Venezuela’s opposition-controlled parliament on Tuesday blasted the government over the “unacceptable expulsion” of the head of the European Union mission in Caracas with just 72 hours’ notice.
President Nicolas Maduro told Isabel Brilhante Pedrosa on Monday to leave the country within three days, in retaliation for the EU sanctioning 11 Venezuelan officials.
Opposition leader Juan Guaido, the National Assembly president, called it “an outburst of arrogance, a new outburst that seems like madness on the dictator’s part.”
Maduro and his government were trying “to appear strong in a moment of institutional weakness,” he added.
Guaido, who last year declared himself interim president, earning the support of more than 50 countries, said the opposition’s ties with the EU remained “solid.”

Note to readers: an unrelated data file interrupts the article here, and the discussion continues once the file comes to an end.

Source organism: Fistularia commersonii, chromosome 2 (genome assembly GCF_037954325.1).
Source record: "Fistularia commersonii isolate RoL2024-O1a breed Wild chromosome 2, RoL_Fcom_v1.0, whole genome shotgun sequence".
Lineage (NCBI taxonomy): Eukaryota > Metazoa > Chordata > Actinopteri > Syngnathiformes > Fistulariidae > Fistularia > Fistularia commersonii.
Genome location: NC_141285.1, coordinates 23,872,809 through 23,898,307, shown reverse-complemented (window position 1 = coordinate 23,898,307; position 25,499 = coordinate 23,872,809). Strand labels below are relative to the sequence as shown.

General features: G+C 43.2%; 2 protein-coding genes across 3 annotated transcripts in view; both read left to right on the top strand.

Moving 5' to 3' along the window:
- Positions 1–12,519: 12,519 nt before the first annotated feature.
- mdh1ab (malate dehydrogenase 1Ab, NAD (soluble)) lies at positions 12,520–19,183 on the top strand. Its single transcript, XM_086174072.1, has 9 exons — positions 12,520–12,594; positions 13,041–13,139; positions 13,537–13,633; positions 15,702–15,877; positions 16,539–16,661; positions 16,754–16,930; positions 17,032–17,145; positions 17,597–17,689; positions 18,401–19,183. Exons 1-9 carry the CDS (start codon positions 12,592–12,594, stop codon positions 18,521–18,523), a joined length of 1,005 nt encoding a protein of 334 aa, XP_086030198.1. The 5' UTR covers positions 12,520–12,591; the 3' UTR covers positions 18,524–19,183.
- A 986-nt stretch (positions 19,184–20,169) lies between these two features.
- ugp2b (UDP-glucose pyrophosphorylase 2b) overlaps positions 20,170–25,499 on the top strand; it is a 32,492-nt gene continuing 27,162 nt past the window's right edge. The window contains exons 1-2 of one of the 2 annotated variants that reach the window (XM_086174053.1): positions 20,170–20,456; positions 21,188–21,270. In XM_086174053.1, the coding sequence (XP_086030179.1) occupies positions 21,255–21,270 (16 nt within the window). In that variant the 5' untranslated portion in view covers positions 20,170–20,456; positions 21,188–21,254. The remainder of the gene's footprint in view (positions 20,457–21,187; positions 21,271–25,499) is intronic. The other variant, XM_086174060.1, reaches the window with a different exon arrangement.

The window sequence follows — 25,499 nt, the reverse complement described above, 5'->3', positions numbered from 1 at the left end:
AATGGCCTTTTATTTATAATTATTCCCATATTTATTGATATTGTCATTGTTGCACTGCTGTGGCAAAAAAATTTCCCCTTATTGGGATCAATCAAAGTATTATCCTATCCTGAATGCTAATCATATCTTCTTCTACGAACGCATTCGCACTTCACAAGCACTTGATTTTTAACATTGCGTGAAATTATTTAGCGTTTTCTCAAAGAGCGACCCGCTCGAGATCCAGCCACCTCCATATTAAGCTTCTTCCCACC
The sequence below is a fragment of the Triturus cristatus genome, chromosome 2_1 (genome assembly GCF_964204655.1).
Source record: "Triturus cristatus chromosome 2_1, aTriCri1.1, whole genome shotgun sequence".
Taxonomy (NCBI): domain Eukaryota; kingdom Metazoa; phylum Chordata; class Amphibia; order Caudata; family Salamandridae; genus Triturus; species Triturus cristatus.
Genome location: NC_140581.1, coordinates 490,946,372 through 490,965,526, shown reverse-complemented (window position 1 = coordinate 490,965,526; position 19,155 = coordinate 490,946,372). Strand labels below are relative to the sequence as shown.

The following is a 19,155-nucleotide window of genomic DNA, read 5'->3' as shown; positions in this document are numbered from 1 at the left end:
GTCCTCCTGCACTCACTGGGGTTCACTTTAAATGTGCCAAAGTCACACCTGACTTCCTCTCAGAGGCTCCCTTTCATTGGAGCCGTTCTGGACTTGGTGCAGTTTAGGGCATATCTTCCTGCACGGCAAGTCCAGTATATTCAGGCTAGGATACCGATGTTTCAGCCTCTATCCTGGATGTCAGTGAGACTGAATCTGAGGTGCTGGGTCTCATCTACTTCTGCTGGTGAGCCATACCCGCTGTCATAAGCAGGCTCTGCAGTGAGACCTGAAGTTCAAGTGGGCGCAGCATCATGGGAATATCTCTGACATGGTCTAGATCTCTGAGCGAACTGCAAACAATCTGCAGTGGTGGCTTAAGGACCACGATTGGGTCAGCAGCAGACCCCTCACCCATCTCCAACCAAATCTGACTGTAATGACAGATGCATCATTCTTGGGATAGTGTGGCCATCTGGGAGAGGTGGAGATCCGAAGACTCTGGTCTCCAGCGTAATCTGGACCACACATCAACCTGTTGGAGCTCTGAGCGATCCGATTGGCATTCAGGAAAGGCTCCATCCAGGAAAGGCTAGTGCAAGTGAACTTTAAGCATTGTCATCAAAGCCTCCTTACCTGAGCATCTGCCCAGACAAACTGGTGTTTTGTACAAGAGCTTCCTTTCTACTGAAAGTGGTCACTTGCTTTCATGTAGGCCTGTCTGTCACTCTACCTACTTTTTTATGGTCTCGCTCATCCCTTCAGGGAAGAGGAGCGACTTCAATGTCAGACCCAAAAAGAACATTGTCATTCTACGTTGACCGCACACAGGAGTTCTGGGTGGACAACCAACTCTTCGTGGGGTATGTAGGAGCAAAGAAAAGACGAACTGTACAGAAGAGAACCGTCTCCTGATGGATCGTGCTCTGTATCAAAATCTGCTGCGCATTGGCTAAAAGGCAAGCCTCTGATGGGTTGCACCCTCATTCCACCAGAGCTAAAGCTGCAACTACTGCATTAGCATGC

The EU reacted to Maduro’s decision by summoning Venezuela’s ambassador and calling for the country to reverse its decision.
“Who are they to try to impose themselves with threats?” an angry Maduro said on Monday when announcing the measure.
Relations have been tense since 2017, when Venezuela became the first Latin American country to be slapped with sanctions from the EU, including an arms embargo.
Among officials hit with new EU sanctions on Monday was Maduro-backed opposition legislator Luis Parra, who is challenging Guaido for the leadership of the National Assembly.
Parra declared himself National Assembly president in January while security forces loyal to Maduro prevented Guaido from entering the building for a re-election vote he was widely expected to win.
Initially allies, Parra and Guaido fell out after the former was linked to a corruption scandal relating to a food distribution program run by Maduro’s government.